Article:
Bhubaneswar, Jun 3 (PTI) The Odisha government has started preparations to combat the possible third wave of COVID-19 pandemic, which, experts said, may affect people of different age groups along with children as anticipated, officials said.
The effects of the third wave will depend on three aspects vaccination, mutation of the virus and adherence to COVID protocols, said Dr Ajay Parida, the director of the Institute of Life Sciences (ILS).
Bhubaneswar-based ILS is an autonomous institute under the Department of Biotechnology, Government of India.
'We are not sure when the third wave will come and what will be its impact. But, we have taken all pre-emptive measures to deal with the situation,' said the head of the state's Directorate of Medical Education and Training (DMET), Prof C B K Mohanty.
The COVID-19 third wave, if breaks out in the country, will be as deadly as the second wave and it may hit not only children but others too, Parida said adding that the Odisha government has started preparations to face it.
An impression has been created among people that the possible third wave will affect children more as there is no plan till now to get them vaccinated.
'Nobody should get into the impression that the third wave will only affect children and not others. There should be no complacency in this regard,' said Parida who has been guiding researches on virus variants appearing in Odisha.
During the second wave, the B1.617.2 strain of the virus has been found in India and this variant affected about 60 per cent of patients, he told reporters.
He said that the second wave was at its peak in Odisha between May 15 and 25.
In districts like Khurda, Cuttack and Dhenkanal, the infection cases are high but the positivity rate is expected to decline in the next 10 to 15 days, he said.
To a question on the rise in number of Covid-19 deaths in Odisha, Parida said it is because of delay in beginning the treatment and comorbidities.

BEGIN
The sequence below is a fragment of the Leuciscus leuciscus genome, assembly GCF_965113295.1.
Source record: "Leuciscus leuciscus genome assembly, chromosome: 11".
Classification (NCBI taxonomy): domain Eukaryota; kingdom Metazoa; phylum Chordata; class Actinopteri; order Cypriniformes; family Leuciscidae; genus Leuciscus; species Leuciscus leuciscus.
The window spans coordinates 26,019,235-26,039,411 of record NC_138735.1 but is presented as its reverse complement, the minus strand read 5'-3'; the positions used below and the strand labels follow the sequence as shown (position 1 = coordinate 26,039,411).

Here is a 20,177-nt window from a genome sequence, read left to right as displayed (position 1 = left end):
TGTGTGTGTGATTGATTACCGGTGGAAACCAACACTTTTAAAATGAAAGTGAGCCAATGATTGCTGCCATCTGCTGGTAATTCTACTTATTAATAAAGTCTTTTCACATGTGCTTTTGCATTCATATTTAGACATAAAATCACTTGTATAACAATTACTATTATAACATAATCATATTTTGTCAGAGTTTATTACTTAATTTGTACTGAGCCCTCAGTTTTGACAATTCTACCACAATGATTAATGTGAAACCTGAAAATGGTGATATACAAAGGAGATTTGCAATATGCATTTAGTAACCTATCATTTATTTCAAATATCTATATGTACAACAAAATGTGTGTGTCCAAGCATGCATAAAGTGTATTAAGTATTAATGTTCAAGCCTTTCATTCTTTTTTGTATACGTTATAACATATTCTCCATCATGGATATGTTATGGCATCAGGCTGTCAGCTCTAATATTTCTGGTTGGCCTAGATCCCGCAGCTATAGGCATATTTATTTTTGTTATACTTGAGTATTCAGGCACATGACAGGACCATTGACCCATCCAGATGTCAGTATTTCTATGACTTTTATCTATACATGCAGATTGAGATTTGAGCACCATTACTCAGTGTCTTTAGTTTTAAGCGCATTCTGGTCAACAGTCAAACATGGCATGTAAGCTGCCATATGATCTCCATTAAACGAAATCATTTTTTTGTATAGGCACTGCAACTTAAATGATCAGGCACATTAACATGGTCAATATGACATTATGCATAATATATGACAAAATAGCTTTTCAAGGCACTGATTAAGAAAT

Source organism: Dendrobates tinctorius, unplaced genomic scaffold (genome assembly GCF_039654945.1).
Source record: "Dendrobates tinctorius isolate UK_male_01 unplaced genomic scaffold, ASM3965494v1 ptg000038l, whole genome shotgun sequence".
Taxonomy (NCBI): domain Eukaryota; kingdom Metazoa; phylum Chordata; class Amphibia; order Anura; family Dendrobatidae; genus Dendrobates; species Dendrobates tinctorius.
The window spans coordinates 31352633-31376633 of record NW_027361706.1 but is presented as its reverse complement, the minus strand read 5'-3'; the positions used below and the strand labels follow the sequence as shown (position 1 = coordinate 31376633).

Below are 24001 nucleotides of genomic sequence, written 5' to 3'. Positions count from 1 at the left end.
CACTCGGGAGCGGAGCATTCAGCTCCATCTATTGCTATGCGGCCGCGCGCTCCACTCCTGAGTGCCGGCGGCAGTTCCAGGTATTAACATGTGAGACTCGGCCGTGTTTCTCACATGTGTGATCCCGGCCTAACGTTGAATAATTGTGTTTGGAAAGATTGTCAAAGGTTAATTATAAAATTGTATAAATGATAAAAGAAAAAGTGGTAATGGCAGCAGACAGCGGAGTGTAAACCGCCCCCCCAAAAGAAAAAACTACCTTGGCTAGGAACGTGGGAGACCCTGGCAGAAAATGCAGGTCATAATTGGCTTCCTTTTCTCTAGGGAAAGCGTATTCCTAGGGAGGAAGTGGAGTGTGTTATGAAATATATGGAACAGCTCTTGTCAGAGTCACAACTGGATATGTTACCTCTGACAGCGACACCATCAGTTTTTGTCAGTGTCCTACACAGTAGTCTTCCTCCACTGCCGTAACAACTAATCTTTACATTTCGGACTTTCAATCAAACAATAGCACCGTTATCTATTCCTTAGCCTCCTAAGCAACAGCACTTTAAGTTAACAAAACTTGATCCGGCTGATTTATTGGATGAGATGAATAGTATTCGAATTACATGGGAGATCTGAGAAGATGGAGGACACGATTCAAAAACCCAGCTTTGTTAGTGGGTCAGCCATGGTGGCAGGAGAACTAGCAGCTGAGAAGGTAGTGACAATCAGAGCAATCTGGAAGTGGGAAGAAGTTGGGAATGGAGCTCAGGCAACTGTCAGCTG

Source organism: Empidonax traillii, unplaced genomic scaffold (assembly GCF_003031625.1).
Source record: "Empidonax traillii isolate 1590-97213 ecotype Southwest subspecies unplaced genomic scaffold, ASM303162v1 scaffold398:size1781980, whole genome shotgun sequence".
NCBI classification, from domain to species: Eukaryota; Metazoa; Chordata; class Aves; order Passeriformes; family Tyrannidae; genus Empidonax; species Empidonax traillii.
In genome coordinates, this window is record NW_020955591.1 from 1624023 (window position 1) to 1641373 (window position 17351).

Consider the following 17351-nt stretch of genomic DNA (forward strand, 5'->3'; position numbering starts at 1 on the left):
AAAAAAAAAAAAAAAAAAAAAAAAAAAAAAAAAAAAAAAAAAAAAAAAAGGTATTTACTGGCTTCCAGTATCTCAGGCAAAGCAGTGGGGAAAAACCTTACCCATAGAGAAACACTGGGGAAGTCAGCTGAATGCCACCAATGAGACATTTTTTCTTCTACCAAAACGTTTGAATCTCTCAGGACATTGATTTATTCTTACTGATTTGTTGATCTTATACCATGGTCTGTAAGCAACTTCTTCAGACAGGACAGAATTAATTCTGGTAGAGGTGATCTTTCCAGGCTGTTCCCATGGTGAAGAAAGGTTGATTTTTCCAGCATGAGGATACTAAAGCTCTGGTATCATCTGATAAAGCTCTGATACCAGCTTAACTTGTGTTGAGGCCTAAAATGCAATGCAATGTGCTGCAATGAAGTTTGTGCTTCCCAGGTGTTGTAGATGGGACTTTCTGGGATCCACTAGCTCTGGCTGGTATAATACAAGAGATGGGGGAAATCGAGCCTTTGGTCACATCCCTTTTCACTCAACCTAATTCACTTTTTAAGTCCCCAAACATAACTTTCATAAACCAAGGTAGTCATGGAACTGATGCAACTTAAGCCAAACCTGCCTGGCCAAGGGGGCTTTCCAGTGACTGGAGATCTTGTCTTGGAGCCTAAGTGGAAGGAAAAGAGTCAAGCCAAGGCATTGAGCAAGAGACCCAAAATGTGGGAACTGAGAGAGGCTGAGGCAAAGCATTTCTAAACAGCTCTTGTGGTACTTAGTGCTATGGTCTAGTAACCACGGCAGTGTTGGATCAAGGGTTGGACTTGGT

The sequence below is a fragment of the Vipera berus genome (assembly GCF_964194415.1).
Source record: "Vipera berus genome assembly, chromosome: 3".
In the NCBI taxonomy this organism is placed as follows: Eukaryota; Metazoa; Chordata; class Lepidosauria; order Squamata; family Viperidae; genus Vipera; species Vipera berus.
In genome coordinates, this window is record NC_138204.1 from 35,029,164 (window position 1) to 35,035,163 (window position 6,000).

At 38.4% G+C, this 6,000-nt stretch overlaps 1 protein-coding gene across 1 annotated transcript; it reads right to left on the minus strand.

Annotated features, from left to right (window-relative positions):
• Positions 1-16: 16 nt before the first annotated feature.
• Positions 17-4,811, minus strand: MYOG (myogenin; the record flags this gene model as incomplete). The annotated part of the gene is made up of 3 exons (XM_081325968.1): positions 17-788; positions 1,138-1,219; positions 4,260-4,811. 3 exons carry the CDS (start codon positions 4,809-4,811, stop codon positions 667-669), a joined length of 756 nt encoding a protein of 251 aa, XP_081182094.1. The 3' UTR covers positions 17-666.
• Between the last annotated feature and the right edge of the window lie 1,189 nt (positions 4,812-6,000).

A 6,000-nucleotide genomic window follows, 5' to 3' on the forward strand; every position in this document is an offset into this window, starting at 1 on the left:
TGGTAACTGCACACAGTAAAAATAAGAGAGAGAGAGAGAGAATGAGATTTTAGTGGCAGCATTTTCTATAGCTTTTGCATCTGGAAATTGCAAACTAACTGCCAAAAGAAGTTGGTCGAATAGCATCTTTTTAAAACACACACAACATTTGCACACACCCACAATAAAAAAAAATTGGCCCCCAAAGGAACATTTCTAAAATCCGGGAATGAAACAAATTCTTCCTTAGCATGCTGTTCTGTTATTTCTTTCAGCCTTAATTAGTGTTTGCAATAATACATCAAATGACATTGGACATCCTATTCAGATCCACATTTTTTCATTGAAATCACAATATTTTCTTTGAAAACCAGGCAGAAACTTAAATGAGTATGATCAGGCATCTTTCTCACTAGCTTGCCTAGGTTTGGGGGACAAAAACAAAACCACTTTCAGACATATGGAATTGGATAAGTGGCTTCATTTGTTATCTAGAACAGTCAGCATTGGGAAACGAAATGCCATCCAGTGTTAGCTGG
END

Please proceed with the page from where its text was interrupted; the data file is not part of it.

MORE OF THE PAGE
'In many cases, persons infected with the virus hide it from others and do not consult doctors in the early stage for which severity takes place,' he said.
On the Odisha government's unsuccessful attempt to procure COVID-19 vaccines through a global tender, Mohanty said that the decision was not wrong or illogical.
'We failed in our mission to invite the overseas companies due to restrictions on the import of COVID vaccines,' he said.
Meanwhile, the inoculation of the people in the age group of 18-45 years may be affected in Odisha if vaccine is not available by June 13.
After Thursday, the state is left with only 2,830 doses of Covaxin and 4,290 doses of Covishield for the 18-44 year age group, officials said.
Presently, the state government made arrangements to inoculate people in that age bracket in five municipal corporations and six district headquarters by procuring vaccines from two Indian manufacturers from its own resources.
While as many as 7,57,881 people (44 per cent) in the age group of 18 to 45 years have already taken the first dose of vaccine, only 720 beneficiaries have received the second dose. The beneficiaries who had taken the jab on May 3 should get the next dose on June 13.
'Though there is no sufficient stock right now, we hope it will be available by June 13,' Bhubaneswar Municipal Corporation Commissioner S K Singh told reporters.
Sources said that the state is expected to receive 26,000 doses of Covaxin on June 7 and another consignment of 2,27,00 does of Covishield on June 9. PTI AAM NN NN